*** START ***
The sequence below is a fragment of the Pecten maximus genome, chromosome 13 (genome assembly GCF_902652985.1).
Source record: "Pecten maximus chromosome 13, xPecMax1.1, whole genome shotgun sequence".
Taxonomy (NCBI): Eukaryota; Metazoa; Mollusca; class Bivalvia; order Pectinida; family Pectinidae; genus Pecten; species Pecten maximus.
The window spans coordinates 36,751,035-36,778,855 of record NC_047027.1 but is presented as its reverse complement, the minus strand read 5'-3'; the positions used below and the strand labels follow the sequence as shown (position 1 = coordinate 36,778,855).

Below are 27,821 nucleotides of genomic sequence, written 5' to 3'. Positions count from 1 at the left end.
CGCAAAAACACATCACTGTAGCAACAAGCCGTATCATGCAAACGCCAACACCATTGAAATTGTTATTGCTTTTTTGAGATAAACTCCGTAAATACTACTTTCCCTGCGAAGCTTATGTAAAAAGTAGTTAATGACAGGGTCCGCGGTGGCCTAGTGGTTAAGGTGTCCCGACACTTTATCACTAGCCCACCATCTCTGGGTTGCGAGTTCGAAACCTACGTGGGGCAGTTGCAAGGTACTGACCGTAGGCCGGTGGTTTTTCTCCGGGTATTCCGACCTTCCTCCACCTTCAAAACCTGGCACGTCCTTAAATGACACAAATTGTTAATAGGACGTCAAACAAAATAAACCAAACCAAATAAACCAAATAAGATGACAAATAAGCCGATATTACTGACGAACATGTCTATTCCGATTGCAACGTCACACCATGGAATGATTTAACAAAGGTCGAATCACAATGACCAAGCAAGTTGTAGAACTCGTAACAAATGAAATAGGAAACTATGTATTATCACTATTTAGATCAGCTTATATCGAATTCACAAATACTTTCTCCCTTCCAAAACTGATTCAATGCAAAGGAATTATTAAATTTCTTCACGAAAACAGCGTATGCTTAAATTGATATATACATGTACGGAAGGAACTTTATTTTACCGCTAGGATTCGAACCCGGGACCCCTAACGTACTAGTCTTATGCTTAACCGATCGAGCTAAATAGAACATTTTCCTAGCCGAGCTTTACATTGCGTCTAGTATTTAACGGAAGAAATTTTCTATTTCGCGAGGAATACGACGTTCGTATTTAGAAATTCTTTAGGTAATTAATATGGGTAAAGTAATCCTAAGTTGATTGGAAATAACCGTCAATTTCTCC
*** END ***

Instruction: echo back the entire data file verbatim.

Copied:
The sequence below is a fragment of the Pecten maximus genome, chromosome 13 (genome assembly GCF_902652985.1).
Source record: "Pecten maximus chromosome 13, xPecMax1.1, whole genome shotgun sequence".
Taxonomy (NCBI): Eukaryota; Metazoa; Mollusca; class Bivalvia; order Pectinida; family Pectinidae; genus Pecten; species Pecten maximus.
The window spans coordinates 36,751,035-36,778,855 of record NC_047027.1 but is presented as its reverse complement, the minus strand read 5'-3'; the positions used below and the strand labels follow the sequence as shown (position 1 = coordinate 36,778,855).

Below are 27,821 nucleotides of genomic sequence, written 5' to 3'. Positions count from 1 at the left end.
CGCAAAAACACATCACTGTAGCAACAAGCCGTATCATGCAAACGCCAACACCATTGAAATTGTTATTGCTTTTTTGAGATAAACTCCGTAAATACTACTTTCCCTGCGAAGCTTATGTAAAAAGTAGTTAATGACAGGGTCCGCGGTGGCCTAGTGGTTAAGGTGTCCCGACACTTTATCACTAGCCCACCATCTCTGGGTTGCGAGTTCGAAACCTACGTGGGGCAGTTGCAAGGTACTGACCGTAGGCCGGTGGTTTTTCTCCGGGTATTCCGACCTTCCTCCACCTTCAAAACCTGGCACGTCCTTAAATGACACAAATTGTTAATAGGACGTCAAACAAAATAAACCAAACCAAATAAACCAAATAAGATGACAAATAAGCCGATATTACTGACGAACATGTCTATTCCGATTGCAACGTCACACCATGGAATGATTTAACAAAGGTCGAATCACAATGACCAAGCAAGTTGTAGAACTCGTAACAAATGAAATAGGAAACTATGTATTATCACTATTTAGATCAGCTTATATCGAATTCACAAATACTTTCTCCCTTCCAAAACTGATTCAATGCAAAGGAATTATTAAATTTCTTCACGAAAACAGCGTATGCTTAAATTGATATATACATGTACGGAAGGAACTTTATTTTACCGCTAGGATTCGAACCCGGGACCCCTAACGTACTAGTCTTATGCTTAACCGATCGAGCTAAATAGAACATTTTCCTAGCCGAGCTTTACATTGCGTCTAGTATTTAACGGAAGAAATTTTCTATTTCGCGAGGAATACGACGTTCGTATTTAGAAATTCTTTAGGTAATTAATATGGGTAAAGTAATCCTAAGTTGATTGGAAATAACCGTCAATTTCTCC